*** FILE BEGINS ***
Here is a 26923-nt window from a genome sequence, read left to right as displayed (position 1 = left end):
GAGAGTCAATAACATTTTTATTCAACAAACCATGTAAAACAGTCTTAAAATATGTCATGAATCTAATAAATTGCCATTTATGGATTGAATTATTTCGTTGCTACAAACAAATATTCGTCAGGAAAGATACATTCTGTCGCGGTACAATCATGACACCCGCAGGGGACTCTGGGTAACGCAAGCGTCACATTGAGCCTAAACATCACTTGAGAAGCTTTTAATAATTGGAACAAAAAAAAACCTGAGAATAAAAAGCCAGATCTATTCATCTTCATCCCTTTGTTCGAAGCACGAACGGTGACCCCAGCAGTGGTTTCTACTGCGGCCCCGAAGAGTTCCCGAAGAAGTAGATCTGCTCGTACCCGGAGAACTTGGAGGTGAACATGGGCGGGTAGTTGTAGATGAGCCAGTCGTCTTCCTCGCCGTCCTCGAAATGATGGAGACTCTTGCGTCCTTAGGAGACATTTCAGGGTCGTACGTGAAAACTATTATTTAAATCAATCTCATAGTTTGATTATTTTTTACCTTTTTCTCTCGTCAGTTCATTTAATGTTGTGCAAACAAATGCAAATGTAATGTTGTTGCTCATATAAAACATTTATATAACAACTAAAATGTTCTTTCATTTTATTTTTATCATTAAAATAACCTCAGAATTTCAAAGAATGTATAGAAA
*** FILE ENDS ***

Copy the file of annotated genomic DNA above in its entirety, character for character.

Here is a 26923-nt window from a genome sequence, read left to right as displayed (position 1 = left end):
GAGAGTCAATAACATTTTTATTCAACAAACCATGTAAAACAGTCTTAAAATATGTCATGAATCTAATAAATTGCCATTTATGGATTGAATTATTTCGTTGCTACAAACAAATATTCGTCAGGAAAGATACATTCTGTCGCGGTACAATCATGACACCCGCAGGGGACTCTGGGTAACGCAAGCGTCACATTGAGCCTAAACATCACTTGAGAAGCTTTTAATAATTGGAACAAAAAAAAACCTGAGAATAAAAAGCCAGATCTATTCATCTTCATCCCTTTGTTCGAAGCACGAACGGTGACCCCAGCAGTGGTTTCTACTGCGGCCCCGAAGAGTTCCCGAAGAAGTAGATCTGCTCGTACCCGGAGAACTTGGAGGTGAACATGGGCGGGTAGTTGTAGATGAGCCAGTCGTCTTCCTCGCCGTCCTCGAAATGATGGAGACTCTTGCGTCCTTAGGAGACATTTCAGGGTCGTACGTGAAAACTATTATTTAAATCAATCTCATAGTTTGATTATTTTTTACCTTTTTCTCTCGTCAGTTCATTTAATGTTGTGCAAACAAATGCAAATGTAATGTTGTTGCTCATATAAAACATTTATATAACAACTAAAATGTTCTTTCATTTTATTTTTATCATTAAAATAACCTCAGAATTTCAAAGAATGTATAGAAA